“I’m more connected when I bike,” he says. “I’m healthier, I’m breathing fresh air, I’m more alert when I get to work.”
Bike New York moved to Interchurch just a few months before this year’s tour, leaving its original home at the American Youth Hostels building on Amsterdam at West 103rd Street, where the Five Boro Challenge was organized in 1977 as a way to teach and practice bike safety in the city. When Bike New York was formed to organize the event in 2000, the number of participants had grown from a few hundred to about 20,000. It cost $7 to enter, and there was precious little in the way of Porta-Potties and snacks along the route. These days the tour has rest areas in every borough, where people can also compost banana peels and refill water bottles with New York City tap water. The entry fee, now $75, helps support Bike New York’s ambitious education initiatives.
Podziba has greatly expanded this public outreach. Bike New York holds bike-safety and maintenance classes for adults and has designed a bike-safety curriculum for teachers to use in the classroom. After piloting the program in city schools, Bike New York education director Emilia Crotty realized the organization needed to go further.
“Teachers were saying, ‘We love your organization, we love what you’re doing, but our kids don’t have bikes,’” Crotty says.
Last year, Bike New York organized a series of Bike Bonanzas, where kids can get a used bike or swap a bike for a better one. The Department of Transportation (DOT) provides helmets and bike maps, and the Bike New York team teaches students the rules of the road — a road that is getting more and more crowded each year.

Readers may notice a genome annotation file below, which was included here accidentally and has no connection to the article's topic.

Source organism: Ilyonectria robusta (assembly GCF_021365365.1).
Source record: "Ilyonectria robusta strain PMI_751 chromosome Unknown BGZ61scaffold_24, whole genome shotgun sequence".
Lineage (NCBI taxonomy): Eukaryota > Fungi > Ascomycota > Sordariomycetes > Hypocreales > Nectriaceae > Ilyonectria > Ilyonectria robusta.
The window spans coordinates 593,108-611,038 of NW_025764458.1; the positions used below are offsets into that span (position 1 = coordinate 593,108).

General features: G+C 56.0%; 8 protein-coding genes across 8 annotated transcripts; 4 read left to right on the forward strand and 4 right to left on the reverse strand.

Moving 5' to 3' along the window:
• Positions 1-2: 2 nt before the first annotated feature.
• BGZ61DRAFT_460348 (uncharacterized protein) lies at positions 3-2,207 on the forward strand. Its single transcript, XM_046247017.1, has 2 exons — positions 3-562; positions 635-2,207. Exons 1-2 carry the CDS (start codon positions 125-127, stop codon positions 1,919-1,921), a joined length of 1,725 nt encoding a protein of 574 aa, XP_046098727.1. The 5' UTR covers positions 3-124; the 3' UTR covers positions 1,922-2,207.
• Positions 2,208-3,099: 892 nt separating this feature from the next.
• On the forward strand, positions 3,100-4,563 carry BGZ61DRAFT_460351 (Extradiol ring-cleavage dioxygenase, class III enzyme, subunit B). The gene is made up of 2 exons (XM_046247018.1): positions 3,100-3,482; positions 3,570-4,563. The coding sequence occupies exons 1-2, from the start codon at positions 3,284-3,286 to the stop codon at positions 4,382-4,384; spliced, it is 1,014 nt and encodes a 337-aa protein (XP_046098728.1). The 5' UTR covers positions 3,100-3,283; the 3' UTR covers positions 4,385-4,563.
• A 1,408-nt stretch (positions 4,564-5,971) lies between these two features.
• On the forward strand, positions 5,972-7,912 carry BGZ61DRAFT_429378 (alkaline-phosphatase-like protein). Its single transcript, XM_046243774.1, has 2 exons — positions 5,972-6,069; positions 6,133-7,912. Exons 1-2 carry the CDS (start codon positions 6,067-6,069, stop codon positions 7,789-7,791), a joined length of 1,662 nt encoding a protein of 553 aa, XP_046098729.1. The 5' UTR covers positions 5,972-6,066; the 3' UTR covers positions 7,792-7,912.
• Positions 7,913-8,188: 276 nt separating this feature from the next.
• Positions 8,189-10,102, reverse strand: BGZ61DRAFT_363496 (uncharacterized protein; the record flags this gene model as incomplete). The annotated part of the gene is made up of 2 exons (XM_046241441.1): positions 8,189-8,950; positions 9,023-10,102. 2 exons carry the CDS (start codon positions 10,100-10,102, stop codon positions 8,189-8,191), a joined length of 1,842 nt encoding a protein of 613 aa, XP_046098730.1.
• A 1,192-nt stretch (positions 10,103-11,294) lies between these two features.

According to DOT’s 2010 Sustainable Streets Index, commuter cycling increased more than 262 percent in the past decade. Under Bloomberg, the city has added over 200 miles of bike lanes to many streets, and a bike-share program, proposed by the DOT, is in the works. While the program is still in the planning stages, Podziba says it could open up a whole new world for New Yorkers.
“In New York, we tend to stay in our neighborhoods. How great would it be if I could just say to my wife, ‘Let’s go to the East Village’ and not have to spend $20 on cabs?” (Podziba’s York Avenue address is four long blocks from the nearest subway.) For $50 a year, residents could have unlimited bicycle access, and rides under 30 minutes would be free, Podziba says. The DOT hopes the bike-share program will begin in the spring of 2012.
But as many pedestrians, motorists, and cyclists can attest, Bike New York has a lot of teaching to do. Many riders blow through red lights and travel the wrong way on one-way streets. Community groups in Manhattan and Brooklyn have organized protests against the added lanes and bicycle traffic in their neighborhoods. Police have increased the number of tickets given out to scofflaw riders in recent months, especially in and around Central Park.
Podziba is convinced that with enough education, the bike culture in New York will evolve and harmonize with the city’s cars, buses, taxis, joggers, walkers, and delivery trucks. The curve in the road he is most concerned with is the learning curve.
The Five Boro Festival ended at mile 39 on Staten Island, with food, raffles, a rest area, and information booths for those interested in learning more about cycling in the city. Podziba and the Bike New York staff were there to celebrate, but were also posting traffic-jam updates on Facebook and Twitter.
A few days after the race, Podziba posted a letter on Facebook to address the complaints from angry riders that had lit up Bike New York’s Facebook and Twitter accounts.
“In the previous months,” wrote Podziba, “we made planning and logistical decisions for the Tour, taking into consideration construction schedules and other outside information. We were fully aware of potential delays and made plans to deal with them. However, the reality is that the delays were greater than we anticipated and planned for.”
Podziba and the Bike New York staff have taken rider comments to heart and are working to make sure similar problems don’t affect future tours. Podziba personally telephoned many riders who complained about delays, and already has been meeting with DOT and NYPD officials about next year’s route.
“It’s all about coordination,” Podziba says. “I wish we could just fast-forward to 2012 — it’s going to be an excellent event.”